books lgbt mythology

Books I read in October & November 2021

I have covid, woo! So I’m using this time to write a wee summary of October and November books, because whilst I was too lazy to write them as a went along, I’m also too fussy to not write anything because it will annoy me not having a post for each book of the year haha. So please feel free to read this strange mini thing, and I promise to write proper full posts again next year for the 3 people who want them haha. Please let me know what you’ve been reading, and if you have any recommendations going into 2022! I always like to try and start off the New Year with some good books.

Duck feet by Ely Percy (new read, physical book)

My favourite of the two months, I loved this book so much. It’s set in a town not too far from where I grew up, a few years before I went to high school, and it honestly brought back so much nostalgia- in the best and worst ways haha! I loved it! I’ll talk more about this in yearly favourites, but if anyone reading is Scottish, was your school also obsessed with the idea of being a VL?

The Norse Myths by Carolyne Larrington (new read, physical book)

I still know very little about Norse mythology, so I enjoyed this book! It was fairly easy to follow and it’s interesting, so I would recommend it for the genre (also got me excited about rereading A Song of Ice and Fire at some point. BTW, analysed Daenerys’s whole story and wrote about 12,000 words for a blog post which got deleted and can’t get back- still too sad to talk about it more haha!) I still think it’s going to take me a long time to properly familiarise myself with these stories, primarily because I sadly only speak English, and I struggle with a lot of the pronunciation of the names and places. I love the monsters and creatures in these myths!

Antigone Rising by Helen Morales (new read, physical book)

This book was an interesting non-fiction analysis of mythology and modern feminism. I naturally ended up comparing it to Pandora’s Jar which I did find more interesting, mainly because of the choice of topics, I think. I found the latter chapters and topics far more interesting than the first. I’d be interested in reading more books like this, I think I’d like any I read now to be written by more people of colour to allow me to gauge a wider perspective and learn more, particularly important when reading about feminism.

No one is talking about this by Patricia Lockwood (new read, physical book)

This was such an unusual book and for that reason I can’t decide how I feel, however, it was very moving. I would recommend reading the themes and warnings before deciding whether to read, as I think this is a very unique experience so I wouldn’t like to say too much, but I would like anyone reading to feel prepared.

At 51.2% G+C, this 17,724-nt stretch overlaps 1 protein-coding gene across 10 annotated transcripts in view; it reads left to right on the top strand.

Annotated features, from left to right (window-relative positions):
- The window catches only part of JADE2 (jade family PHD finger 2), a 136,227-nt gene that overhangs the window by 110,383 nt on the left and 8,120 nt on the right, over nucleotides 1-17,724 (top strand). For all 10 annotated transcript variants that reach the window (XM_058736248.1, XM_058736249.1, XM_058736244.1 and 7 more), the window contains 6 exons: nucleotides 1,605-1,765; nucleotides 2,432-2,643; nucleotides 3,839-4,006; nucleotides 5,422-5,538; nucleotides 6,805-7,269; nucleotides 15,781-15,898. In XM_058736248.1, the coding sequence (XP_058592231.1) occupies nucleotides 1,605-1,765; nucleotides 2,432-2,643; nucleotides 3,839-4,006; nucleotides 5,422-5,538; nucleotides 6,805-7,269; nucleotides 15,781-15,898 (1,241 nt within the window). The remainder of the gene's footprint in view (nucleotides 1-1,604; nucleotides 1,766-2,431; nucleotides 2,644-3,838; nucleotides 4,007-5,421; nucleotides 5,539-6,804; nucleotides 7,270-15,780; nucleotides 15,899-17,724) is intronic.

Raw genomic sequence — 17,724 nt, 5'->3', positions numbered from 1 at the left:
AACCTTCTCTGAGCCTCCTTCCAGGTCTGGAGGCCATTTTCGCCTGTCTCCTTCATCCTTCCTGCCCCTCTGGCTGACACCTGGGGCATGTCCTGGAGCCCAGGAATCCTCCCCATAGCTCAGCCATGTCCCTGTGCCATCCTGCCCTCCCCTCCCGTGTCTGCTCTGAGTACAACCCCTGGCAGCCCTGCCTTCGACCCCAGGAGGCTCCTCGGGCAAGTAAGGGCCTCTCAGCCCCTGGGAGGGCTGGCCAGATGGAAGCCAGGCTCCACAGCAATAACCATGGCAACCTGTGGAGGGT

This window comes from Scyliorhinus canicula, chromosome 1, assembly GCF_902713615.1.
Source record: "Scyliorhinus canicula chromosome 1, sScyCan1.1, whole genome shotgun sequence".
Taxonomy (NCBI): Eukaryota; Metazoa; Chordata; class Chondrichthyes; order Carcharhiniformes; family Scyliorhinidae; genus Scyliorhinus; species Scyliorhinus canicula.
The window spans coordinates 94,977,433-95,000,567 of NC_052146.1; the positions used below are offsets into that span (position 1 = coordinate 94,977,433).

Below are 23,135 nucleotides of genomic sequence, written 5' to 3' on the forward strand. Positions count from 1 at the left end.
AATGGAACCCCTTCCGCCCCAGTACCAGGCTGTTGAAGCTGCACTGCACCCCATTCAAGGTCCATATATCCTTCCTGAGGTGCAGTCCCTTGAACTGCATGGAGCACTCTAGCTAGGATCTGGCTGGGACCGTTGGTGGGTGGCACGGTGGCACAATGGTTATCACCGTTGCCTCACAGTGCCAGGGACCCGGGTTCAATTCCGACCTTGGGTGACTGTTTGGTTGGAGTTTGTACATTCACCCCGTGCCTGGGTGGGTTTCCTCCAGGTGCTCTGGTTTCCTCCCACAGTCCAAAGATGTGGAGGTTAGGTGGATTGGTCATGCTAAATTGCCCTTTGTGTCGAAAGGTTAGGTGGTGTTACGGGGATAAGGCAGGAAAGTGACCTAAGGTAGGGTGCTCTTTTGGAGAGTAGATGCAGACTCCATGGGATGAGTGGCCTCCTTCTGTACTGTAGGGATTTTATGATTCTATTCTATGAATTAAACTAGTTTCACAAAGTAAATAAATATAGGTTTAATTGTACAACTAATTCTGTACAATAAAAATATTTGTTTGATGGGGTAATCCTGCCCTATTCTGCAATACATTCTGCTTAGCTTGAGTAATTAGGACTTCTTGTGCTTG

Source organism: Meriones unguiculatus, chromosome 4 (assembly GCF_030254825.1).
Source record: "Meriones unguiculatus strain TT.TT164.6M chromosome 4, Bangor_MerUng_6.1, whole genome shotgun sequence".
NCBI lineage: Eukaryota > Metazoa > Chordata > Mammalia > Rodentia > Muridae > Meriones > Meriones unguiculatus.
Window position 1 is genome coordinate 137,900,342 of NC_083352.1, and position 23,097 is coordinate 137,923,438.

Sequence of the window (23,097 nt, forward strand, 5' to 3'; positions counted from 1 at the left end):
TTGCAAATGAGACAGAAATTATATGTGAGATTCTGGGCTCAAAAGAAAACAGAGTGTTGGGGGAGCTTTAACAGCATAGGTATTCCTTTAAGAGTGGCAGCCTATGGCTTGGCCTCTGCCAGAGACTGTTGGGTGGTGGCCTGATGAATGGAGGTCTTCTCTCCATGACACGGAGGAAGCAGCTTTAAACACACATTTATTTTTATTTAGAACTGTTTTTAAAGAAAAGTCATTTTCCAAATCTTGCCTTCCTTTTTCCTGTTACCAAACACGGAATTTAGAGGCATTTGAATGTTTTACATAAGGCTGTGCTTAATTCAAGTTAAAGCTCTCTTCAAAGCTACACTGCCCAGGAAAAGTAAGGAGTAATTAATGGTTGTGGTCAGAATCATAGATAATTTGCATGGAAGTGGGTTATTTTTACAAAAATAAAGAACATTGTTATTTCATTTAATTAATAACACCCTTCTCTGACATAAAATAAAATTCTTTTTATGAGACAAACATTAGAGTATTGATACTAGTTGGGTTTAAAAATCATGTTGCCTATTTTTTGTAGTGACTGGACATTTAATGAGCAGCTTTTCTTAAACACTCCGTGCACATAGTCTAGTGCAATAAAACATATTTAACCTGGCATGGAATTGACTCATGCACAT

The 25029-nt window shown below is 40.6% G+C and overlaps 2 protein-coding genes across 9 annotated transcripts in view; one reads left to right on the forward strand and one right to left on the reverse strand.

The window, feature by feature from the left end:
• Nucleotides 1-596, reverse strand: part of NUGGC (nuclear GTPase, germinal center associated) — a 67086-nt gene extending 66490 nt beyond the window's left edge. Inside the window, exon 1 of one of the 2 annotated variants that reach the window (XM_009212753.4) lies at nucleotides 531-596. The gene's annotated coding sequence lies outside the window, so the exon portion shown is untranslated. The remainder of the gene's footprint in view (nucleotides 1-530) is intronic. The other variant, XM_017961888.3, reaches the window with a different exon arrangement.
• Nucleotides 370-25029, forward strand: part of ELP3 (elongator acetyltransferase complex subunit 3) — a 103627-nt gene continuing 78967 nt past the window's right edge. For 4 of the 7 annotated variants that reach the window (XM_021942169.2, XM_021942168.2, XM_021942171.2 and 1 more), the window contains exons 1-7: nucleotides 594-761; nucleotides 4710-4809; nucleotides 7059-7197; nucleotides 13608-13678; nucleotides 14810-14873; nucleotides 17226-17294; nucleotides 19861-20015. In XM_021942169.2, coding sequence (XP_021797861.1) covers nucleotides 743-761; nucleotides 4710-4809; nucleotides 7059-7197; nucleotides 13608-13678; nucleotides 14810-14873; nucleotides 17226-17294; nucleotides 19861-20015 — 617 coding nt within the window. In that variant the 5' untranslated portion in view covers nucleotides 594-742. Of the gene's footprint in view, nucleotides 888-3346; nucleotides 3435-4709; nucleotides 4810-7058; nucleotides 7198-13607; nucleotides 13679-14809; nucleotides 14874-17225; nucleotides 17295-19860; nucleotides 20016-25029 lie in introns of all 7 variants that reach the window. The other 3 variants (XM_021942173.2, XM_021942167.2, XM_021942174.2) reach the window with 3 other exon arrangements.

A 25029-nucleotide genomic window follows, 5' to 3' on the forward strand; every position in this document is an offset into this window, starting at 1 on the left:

Carmilla by J. Sheridan Le Fanu (new read, eBook)

I really didn’t know how to feel about this, it was a short book and gave the Halloween vibes I was looking for, however, probably due to the period it was written in, it had some very old fashioned or unusual metaphors and imagery, particularly surrounding homophobia. I can’t decide if this was a commentary on the time and purposefully written, or the authors own views. Either way, I always try and fail to find new Halloween books I like, so I think I’ll just enjoy binging the Vampire Diaries tv show every October.

The Illustrated Mum by Jacqueline Wilson (reread, physical book)

Back on my Jacqueline rereads, this is another great one- for slightly older readers, but saying that, I was probably about 7 haha, I think younger kids just tune out what they don’t understand yet. This one focuses on themes on mental illness in the family and the reversed parent/child roles.

Kiss by Jacqueline Wilson (reread, physical book)

Another of hers for older readers, this was always has a different feel for me but that’s maybe because it’s one of the last new books that I read by her, maybe aged 11. This one focuses on sexuality and puberty.

Twilight by Stephanie Meyer (reread, eBook)

Not going to give it more time, I had a low week and wanted a Halloween vibe hahaha.

Harry Potter and the Philosopher’s Stone by J. K. Rowling (reread, physical book)

For this book, I want to talk a bit about the idea of separating the art from the artist. My views on this- which I’m not saying are right, and I sometimes waver on myself- are that I will reread but not continue to buy. Once I know that an author has done something wrong, I will never support their work again by buying future books etc. I will never buy another Harry Potter book or merch that will help she who must not be named to profit. However, I have loved Harry Potter since I was a wee girl and it holds so many special memories for me. These books remind me of my childhood and of my dad who use to read them with me. He bought me the first 5 and I can remember the excitement of holding one of these books new in my hands. I have always felt so nostalgic and at peace when I read this series, especially leading up to Christmas. So, I think that in a case like this, only where the book is incredibly nostalgic and one which I read in childhood, I will separate the art and continue to reread the books. However, I will reiterate that I do not condone the words of the author and will never buy from them again.

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